SALT LAKE CITY
When news spread last November that the Church of Jesus Christ of Latter-Day Saints, headquartered here in Utah's capital, had played a pivotal role in persuading California voters to reject same-sex marriage, many Unitarian Universalists, especially those who are gay, lesbian, bisexual and transgender, asked the congregation to move its 48th annual general assembly to another city.
But the Rev. William G. Sinkford, then-president of the Boston-based Unitarian Universalist Association, refused to boycott Salt Lake City. Boycotting, or leaving the table, did not fit his governing style or adhere to his theology of "relationships."
"I'm a strong believer that you can only work for change when you are in a relationship," he said. "I'm one who believes that you find partnerships where you can on the issues where you can. It's an opportunity to talk about other things. … We're trying to raise our voice in terms of support for the (GLBT) community. Unitarian Universalists have been without a doubt the strongest voice for equality in marriage.
"What better place to raise that voice than in Utah? We want (Utah residents) to know that there is a liberal religious voice that is supporting the inherent worth and dignity of every person. A voice that says we are all God's children and that the most important task for all of us is to find a way to live together, not despite our differences but in celebration of them."
Sinkford's words affirmed his unique journey as the leader of the association, framed the tenor of the Unitarians' five-day presence in the heart of Mormonism and underscored the association's commitment to social justice and diversity.
Elected in 2001 as the UUA's seventh president, Sinkford is the first African-American to lead a historically white denomination in the United States. During an interview last year, before Barack Obama ascended to the Oval Office, I asked Sinkford what his election meant to his fellow Unitarians.
"I continually say to our good folks that the fact that they elected a black person as president did not mean that their work on race was over," he said. "In fact, if anything, it meant that (our work) was just beginning again. … Racism was not created in a generation, and it will not be eliminated in a generation, as much as we might wish it. So we are actively engaged and re-engaged now."
Although term limits prevented Sinkford from running for re-election, the congregation again made history by electing the Rev. Peter Morales of Golden, Colo., as the first Latino to lead a historically white denomination in the United States. His opponent was the Rev. Laurel Hallman of Dallas. If elected, she would have made history by being the first woman to lead a historically white denomination.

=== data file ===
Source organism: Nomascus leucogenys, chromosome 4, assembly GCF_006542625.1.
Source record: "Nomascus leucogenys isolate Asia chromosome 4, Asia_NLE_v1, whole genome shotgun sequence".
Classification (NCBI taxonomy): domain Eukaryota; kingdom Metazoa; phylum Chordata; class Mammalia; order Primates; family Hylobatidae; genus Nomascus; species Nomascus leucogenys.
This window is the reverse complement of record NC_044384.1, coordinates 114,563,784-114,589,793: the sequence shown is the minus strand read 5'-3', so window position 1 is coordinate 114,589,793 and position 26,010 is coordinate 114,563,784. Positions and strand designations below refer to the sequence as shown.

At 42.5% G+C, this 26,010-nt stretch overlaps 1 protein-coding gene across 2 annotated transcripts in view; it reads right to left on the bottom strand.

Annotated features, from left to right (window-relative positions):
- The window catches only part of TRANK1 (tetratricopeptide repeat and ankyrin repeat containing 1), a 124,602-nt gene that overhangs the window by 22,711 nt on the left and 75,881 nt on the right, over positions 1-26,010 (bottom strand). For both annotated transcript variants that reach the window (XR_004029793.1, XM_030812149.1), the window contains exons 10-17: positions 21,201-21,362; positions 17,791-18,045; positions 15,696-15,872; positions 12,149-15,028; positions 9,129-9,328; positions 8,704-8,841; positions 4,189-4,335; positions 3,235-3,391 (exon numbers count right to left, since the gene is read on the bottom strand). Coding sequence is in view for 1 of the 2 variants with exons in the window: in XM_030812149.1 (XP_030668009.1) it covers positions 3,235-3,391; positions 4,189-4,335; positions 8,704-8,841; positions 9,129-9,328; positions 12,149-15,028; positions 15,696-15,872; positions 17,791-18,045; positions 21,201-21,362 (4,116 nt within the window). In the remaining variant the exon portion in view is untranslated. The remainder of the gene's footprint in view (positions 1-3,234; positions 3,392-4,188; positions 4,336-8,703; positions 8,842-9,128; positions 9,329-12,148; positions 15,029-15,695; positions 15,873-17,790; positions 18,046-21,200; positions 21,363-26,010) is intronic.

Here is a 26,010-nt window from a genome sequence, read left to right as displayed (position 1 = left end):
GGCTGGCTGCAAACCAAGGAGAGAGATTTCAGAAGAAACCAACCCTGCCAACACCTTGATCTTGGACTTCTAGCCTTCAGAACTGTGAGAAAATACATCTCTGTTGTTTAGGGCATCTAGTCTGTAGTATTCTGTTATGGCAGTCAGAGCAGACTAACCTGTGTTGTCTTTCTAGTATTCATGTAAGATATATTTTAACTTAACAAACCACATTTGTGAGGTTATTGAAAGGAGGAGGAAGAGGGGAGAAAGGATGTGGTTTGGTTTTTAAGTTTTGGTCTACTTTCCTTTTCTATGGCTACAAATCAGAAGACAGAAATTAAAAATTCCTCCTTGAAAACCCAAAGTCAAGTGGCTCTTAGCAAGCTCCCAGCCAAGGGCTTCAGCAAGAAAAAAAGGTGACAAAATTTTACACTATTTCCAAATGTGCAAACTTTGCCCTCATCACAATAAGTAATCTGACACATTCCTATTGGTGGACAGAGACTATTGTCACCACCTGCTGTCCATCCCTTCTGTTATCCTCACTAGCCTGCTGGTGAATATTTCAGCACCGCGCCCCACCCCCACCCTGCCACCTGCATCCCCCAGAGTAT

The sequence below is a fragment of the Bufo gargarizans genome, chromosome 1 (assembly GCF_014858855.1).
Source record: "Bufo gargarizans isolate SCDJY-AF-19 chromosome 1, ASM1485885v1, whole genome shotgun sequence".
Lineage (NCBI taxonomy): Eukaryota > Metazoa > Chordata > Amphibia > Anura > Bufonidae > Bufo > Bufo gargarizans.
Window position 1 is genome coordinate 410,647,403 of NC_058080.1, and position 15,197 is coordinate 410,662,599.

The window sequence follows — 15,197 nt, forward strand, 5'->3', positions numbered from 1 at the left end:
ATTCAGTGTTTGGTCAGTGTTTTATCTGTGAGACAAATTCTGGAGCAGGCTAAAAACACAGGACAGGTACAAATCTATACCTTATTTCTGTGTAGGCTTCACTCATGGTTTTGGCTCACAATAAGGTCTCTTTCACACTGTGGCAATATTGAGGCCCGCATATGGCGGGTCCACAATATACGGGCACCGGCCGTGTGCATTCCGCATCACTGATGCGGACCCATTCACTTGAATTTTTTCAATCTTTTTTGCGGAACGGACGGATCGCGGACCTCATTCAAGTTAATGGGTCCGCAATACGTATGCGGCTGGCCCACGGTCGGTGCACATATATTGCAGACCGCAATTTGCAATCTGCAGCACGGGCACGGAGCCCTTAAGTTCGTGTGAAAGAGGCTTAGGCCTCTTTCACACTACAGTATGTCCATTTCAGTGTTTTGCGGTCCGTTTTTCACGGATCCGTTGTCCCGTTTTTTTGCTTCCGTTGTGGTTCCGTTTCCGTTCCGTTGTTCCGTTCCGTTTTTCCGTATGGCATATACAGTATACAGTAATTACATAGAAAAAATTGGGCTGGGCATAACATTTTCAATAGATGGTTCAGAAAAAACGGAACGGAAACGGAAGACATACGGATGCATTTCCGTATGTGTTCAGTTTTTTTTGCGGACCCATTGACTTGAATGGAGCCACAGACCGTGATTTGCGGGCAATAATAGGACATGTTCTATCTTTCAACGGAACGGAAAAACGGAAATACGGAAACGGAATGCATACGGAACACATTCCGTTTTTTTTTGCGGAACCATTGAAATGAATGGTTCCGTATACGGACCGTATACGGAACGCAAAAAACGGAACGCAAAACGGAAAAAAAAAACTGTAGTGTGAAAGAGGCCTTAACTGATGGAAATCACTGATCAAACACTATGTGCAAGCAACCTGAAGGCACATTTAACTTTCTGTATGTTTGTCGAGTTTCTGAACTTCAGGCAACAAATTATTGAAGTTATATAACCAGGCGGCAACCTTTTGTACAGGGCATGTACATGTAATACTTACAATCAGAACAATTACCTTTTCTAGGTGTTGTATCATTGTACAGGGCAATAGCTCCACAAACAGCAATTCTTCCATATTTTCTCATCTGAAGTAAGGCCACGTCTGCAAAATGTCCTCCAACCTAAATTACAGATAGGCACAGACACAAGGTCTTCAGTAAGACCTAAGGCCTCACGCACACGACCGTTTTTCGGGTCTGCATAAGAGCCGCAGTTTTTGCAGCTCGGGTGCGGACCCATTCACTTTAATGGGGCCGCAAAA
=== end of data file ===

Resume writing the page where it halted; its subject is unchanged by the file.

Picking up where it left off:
The 62-year-old Morales was born in a West Texas barrio to Mexican-American and Spanish parents. He is bilingual, and he enjoyed successful careers in academia and publishing before entering the ministry.
In a letter hours after his victory, Morales reassured the more than 3,500 assemblygoers, especially those who voted for his opponent, of his Unitarian Universalist bona fides: "Mil gracias ('a thousand thanks'). The challenges before us are great. We continue to live in a world where fear and hatred cause suffering and violence. Greed and acquisitiveness threaten life on our planet. We are surrounded by millions of people seeking a spiritual home that is free and open. We face historic cultural and ethnic change in America. We must learn to express our love and values in new cultural contexts. … Ours will be a presidency passionately engaged in the great moral issues of our time: economic justice, peace, and human rights."
Unitarians know that numbers and perceptions are against them. According to the Pew Forum on Religion and Public Life, only about 0.3 percent of American adults identify as Unitarians. Many nonmembers see Unitarians as a strange group. Unitarians, however, shown to be the most educated of all U.S. congregations in some surveys, believe they represent the essence of what it means to American.
"Here in the United States, Unitarians believe that we actually invented American democracy," Sinkford said during our 2008 interview in Boston. "Thomas Jefferson considered himself a Unitarian, and John Adams and John Quincy Adams were two other early Unitarian presidents. We were signers of the Declaration of Independence, and our values and principles — liberty, acceptance, tolerance and the freedom to believe — underpin the American Constitution."
(For the record, five U.S. presidents were Unitarians. The other two not mentioned above are Millard Fillmore and William Howard Taft. Taft also served as the only Unitarian U.S. Supreme Court Chief justice. Illinois Gov. Adlai Stevenson, a Democrat, was the last card-carrying Unitarian presidential candidate. Although seldom mentioned, Obama has Unitarian roots, which can be seen in many of his social justice statements and policies.)
Morales said he wants the congregations to "reach all those people who are looking for a nondogmatic, liberal religious community." He said that the social justice work and welcoming tradition of Unitarian Universalism can "help heal the world."
Bill Maxwell has been a Unitarian since 1969.